I’ve read post which explains how the sliding window works but I cannot find any information on how it is actually implemented.
From what I understand if the input are too long, sliding window can be used to process the text.
Please correct me if I am wrong.
Say I have a text "In June 2017 Kaggle announced that it passed 1 million registered users".
max_len, the input can be split into chunks with over lapping words (not considering padding).
In June 2017 Kaggle announced that # chunk 1
announced that it passed 1 million # chunk 2
1 million registered users # chunk 3
If my questions were "when did Kaggle make the announcement" and "how many registered users" I can use
chunk 1 and
chunk 3 and not use
chunk 2 at all in the model. Not quiet sure if I should still use
chunk 2 to train the model
So the input will be:
[CLS]when did Kaggle make the announcement[SEP]In June 2017 Kaggle announced that[SEP]
[CLS]how many registered users[SEP]1 million registered users[SEP]
Then if I have a question with no answers do I feed it into the model with all chunks like and indicate the starting and ending index as -1? For example "can pigs fly?"
[CLS]can pigs fly[SEP]In June 2017 Kaggle announced that[SEP]
[CLS]can pigs fly[SEP]announced that it passed 1 million[SEP]
[CLS]can pigs fly[SEP]1 million registered users[SEP]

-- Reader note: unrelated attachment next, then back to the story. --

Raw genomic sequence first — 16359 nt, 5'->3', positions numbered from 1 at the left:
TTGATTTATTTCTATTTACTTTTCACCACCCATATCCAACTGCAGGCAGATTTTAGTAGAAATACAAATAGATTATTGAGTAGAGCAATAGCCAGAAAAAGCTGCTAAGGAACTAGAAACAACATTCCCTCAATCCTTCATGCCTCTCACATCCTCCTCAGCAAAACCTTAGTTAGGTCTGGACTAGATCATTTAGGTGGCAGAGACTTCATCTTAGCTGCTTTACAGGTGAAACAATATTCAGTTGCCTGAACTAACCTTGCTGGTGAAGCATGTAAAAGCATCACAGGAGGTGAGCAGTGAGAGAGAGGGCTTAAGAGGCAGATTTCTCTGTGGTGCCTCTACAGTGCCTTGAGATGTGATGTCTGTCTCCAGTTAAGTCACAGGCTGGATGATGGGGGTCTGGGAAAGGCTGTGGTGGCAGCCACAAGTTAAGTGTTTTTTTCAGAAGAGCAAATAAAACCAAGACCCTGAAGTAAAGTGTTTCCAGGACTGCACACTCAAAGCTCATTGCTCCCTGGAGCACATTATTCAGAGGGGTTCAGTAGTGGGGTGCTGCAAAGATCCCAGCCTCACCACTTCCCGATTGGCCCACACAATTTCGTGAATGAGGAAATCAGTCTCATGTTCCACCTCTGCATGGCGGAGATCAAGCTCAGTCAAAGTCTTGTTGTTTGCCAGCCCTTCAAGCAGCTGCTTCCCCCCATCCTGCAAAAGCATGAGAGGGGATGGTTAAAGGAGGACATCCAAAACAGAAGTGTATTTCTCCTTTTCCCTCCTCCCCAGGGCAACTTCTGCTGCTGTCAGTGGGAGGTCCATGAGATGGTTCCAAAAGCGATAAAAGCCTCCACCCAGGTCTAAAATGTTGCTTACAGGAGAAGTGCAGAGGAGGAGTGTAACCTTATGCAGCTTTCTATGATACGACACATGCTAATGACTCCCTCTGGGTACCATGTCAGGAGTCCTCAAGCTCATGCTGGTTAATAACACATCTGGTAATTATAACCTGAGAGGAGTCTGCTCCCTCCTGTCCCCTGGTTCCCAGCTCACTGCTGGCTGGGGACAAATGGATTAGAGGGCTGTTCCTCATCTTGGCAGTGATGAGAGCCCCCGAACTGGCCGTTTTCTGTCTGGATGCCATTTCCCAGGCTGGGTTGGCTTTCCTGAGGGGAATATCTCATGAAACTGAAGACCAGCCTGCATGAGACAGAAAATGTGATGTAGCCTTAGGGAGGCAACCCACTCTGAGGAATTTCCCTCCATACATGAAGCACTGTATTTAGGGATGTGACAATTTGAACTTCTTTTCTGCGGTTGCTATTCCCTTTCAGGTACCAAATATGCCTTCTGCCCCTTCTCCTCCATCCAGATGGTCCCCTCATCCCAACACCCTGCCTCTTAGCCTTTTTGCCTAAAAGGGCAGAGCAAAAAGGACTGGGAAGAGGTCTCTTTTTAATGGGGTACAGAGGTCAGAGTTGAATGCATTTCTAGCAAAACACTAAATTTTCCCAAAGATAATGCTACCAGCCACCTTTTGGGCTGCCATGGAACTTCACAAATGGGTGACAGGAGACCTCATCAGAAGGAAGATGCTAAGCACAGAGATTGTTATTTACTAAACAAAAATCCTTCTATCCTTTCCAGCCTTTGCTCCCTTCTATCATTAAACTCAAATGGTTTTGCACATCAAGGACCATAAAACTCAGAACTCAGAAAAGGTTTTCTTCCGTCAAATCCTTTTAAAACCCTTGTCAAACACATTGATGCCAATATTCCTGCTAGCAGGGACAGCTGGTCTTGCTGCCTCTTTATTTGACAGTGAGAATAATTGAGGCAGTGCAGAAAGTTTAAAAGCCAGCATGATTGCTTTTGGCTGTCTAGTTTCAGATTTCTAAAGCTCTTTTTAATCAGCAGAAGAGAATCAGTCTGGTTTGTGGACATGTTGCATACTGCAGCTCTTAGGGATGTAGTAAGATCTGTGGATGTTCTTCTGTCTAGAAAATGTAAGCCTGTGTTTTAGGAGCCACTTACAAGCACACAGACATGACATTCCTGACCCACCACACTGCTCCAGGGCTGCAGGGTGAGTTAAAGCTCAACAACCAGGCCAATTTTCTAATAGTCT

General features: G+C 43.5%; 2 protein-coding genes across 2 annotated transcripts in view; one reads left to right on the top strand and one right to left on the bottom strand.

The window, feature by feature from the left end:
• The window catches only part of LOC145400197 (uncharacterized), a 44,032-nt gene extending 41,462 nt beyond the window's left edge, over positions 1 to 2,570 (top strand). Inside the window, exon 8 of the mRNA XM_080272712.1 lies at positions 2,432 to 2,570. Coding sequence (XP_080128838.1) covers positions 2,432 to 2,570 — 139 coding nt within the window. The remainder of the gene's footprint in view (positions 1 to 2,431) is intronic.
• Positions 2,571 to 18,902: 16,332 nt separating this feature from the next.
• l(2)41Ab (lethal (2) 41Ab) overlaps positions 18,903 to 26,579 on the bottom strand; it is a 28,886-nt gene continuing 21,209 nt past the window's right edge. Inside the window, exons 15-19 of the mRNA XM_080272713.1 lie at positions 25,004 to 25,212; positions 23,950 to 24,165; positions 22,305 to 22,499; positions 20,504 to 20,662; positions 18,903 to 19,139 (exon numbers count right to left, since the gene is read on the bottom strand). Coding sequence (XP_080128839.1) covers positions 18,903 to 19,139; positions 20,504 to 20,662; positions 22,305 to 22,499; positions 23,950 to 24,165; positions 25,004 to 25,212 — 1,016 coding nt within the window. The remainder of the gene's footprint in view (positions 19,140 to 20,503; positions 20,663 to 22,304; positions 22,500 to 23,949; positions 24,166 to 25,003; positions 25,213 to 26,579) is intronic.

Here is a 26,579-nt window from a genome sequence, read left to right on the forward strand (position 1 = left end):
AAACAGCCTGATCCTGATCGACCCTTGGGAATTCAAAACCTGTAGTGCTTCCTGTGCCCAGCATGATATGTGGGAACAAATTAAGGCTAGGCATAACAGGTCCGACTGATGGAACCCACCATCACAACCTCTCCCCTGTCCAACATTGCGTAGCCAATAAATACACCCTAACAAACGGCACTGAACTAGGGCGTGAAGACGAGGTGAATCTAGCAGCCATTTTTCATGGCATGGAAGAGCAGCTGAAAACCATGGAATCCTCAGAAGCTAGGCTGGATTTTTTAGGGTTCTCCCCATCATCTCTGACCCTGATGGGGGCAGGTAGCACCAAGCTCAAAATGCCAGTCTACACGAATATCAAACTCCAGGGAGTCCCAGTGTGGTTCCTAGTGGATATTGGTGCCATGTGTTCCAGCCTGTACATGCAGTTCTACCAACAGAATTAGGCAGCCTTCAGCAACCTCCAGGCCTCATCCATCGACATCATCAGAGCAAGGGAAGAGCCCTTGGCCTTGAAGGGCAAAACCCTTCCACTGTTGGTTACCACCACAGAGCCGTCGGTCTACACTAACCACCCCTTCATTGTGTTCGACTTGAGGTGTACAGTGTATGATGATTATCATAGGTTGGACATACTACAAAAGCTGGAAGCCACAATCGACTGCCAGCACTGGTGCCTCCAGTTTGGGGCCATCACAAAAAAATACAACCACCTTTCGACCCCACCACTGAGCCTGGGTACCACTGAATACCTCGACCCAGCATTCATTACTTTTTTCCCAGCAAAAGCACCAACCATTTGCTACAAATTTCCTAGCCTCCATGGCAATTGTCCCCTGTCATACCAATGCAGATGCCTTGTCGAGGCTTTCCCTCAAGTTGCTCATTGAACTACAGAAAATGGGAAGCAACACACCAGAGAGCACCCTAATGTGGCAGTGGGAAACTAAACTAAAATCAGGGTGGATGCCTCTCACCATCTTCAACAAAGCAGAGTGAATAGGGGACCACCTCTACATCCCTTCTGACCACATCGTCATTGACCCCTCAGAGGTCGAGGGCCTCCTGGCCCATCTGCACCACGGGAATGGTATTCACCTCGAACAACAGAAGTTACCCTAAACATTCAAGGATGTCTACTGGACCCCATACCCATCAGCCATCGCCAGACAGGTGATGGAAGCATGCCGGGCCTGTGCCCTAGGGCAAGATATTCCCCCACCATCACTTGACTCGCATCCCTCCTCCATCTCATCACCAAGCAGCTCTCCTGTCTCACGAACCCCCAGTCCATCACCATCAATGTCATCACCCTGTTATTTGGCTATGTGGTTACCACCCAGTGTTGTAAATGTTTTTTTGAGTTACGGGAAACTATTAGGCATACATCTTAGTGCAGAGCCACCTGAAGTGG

Hi @benj, Sylvain has a nice tutorial (link) on question answering that provides a lot of detail on how the sliding window approach is implemented.
The short answer is that all chunks are used to train the model, which is why there is a fairly complex amount of post-processing required to combine everything back together.
sir , I saw the article ,can you please tell after fine tuning the model , how to use it for question answering ?
hey @rohit11, i think the simplest approach would be to load the fine-tuned model and tokenizer in a question-answering pipeline as follows:
from transformers import pipeline, AutoTokenizer, AutoModelForQuestionAnswering
model_checkpoint = "/path/to/your/model"
tokenizer = AutoTokenizer.from_pretrained(model_checkpoint)
model = AutoModelForQuestionAnswering.from_pretrained(model_checkpoint)
pipeline('question-answering', model=model, tokenizer=tokenizer)
you can consult the docs for more information on the
When handling long context by breaking it into chunk where each chunk can be seprate example , is it likely that multiple chunks can have the answer independently or the answer can lie in an overlapping fashion spanning two chunks ?
You would want to find the “best span”. Check Google’s implementation of Squad here.
@Sam2021 As you can see in the notebook, they are finding answers in each chucks with modified start and end token. Also that’s why they are using offset tokens which maps tokens to original text.
Answers do not get divided into two chucks that’s why they are using doc_stride which basically mitigate this problem
Hello, I am having an issue with the same situation. I have long paragraphs from which i want to extract the answer. I split the paragraphs into chunks and used the (start_end) with the highest probabilities in each chunk (for each paragraph) . I saw the notebook and the solution of using the n_best (start_end) and check the score of all the combinations is interesting. But I wonder if there is a more elegant way to decide about which (start_end) token to choose among the chunk.
Is there an official implementation of this problem?
the best span function implemented in the official code doesn’t really solve the problem of having start index in chunk 2 and the end index in chunk 9 for example. It just solves the problem of picking the righ sub-paragraph.
Thanks in advance.